Google Fiber Won’t Be A Capex Drain, Thinks Nomura

Google Fiber Won’t Be A Capex Drain, Thinks Nomura
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Nomura Global Markets Research analysts Anthony DiClemente and Ron Zember maintain a Buy rating for Google Inc (NASDAQ:GOOG) as they examine several concerns that have been on their radar screen.

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We want to address a concern we have recently been hearing from investors on the capex and opex implications of Google Fiber, which we believe would not be as detrimental to Google Inc (NASDAQ:GOOG)’s financials as they may seem to think. For some context, Google recently announced plans to expand its Google Fiber offering to 34 cities in 9 metro areas, and Google’s capex has been increasing rapidly.

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Benefits of Google Fiber

The main benefits of Google Fiber stem from its Gigabit internet speed – up to 100x faster than typical broadband connections. Such speeds ensure a seamless user experience for Google users; for example, no waiting for YouTube videos to cache, and Google Play movie download times shrink to minutes from hours. By offering faster speed, Google Inc (NASDAQ:GOOG) also puts pressure on competing carriers to jump-start their spending efforts on a faster internet.

There are two components of capex we associate with Google Fiber. The first is “passing” each home, or laying down fiber in front of potential customers’ homes, which we  estimate at ~$1,300 per home passed, in line with Verizon’s $23bn spend to pass 18mn homes over the past 9 years. The second cost is “connecting” each home – when a customer wants to add Google Fiber service, a truck is rolled out to make a drop connection from the fiber in the street to the home, and equipment is installed in the home, which we estimate at ~$1,000 per home connected.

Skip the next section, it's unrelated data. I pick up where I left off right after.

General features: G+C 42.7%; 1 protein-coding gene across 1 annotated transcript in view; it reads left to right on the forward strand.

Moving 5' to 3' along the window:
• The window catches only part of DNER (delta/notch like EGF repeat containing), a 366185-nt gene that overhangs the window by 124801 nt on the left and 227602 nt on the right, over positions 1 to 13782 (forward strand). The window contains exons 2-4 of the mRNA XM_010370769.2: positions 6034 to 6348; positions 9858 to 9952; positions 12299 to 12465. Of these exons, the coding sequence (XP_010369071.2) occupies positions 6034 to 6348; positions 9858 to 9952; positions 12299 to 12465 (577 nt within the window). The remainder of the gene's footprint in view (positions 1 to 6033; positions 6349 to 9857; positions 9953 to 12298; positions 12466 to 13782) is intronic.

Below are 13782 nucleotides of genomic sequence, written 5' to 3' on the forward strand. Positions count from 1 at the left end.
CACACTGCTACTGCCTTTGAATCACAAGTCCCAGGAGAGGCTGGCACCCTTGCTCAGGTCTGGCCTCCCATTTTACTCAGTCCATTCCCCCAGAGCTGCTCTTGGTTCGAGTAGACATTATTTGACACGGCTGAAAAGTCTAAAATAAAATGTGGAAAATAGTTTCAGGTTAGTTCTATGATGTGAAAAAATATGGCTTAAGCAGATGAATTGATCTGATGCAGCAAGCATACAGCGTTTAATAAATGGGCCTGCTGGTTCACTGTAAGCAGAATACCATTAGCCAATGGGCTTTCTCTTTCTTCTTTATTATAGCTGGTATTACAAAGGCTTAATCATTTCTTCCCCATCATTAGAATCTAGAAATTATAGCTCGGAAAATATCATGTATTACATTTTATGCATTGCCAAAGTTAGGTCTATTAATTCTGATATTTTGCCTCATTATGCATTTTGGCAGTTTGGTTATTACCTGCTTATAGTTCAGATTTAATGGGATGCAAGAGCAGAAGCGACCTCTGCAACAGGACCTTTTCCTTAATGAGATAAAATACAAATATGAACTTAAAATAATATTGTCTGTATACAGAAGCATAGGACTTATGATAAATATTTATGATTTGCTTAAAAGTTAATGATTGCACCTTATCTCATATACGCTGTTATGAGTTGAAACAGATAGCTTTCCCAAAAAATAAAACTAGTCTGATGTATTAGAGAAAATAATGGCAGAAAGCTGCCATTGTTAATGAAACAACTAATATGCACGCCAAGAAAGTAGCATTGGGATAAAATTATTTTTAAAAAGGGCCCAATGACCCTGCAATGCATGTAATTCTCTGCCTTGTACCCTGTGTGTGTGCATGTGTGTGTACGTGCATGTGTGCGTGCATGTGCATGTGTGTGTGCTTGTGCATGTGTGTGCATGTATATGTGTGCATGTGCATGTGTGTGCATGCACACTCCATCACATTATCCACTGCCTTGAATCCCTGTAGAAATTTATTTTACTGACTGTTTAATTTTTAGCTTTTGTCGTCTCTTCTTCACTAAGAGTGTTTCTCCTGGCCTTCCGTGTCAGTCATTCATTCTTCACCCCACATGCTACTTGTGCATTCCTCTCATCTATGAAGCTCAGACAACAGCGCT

Total addressable market for Google Fiber estimation

To estimate the total addressable market for Google Fiber, we looked at the number of households reported by the US Census Bureau for each of Google Fiber’s existing 3 metro areas as well as the 9 planned metro areas.

Assuming 50% of these markets are passed and of those passed, 75% are connected, we arrive at total capex spending of $3.3bn that we expect will stretch out over a few years, which we believe is not material for Google, given its strong balance sheet and $11.3bn of Free Cash Flow last year.

For opex, we estimate an average of $60/month/subscriber, or $720/subscriber annually. However, Google Fiber paid packages are $70/month for Gigabit internet only and $120/month for Gigabit internet plus TV, implying that Google Fiber is net profitable.

Our model reflects our optimism around Google Fiber offerings in the licensing & other revenue line, and we continue to believe that Google’s valuation is attractive versus its Internet peers. While our 2015E Net Income estimates are above the Street, we conservatively value Google using a 2015E P/E target of 20x, at the low end of its peer set, and maintain our Buy rating.

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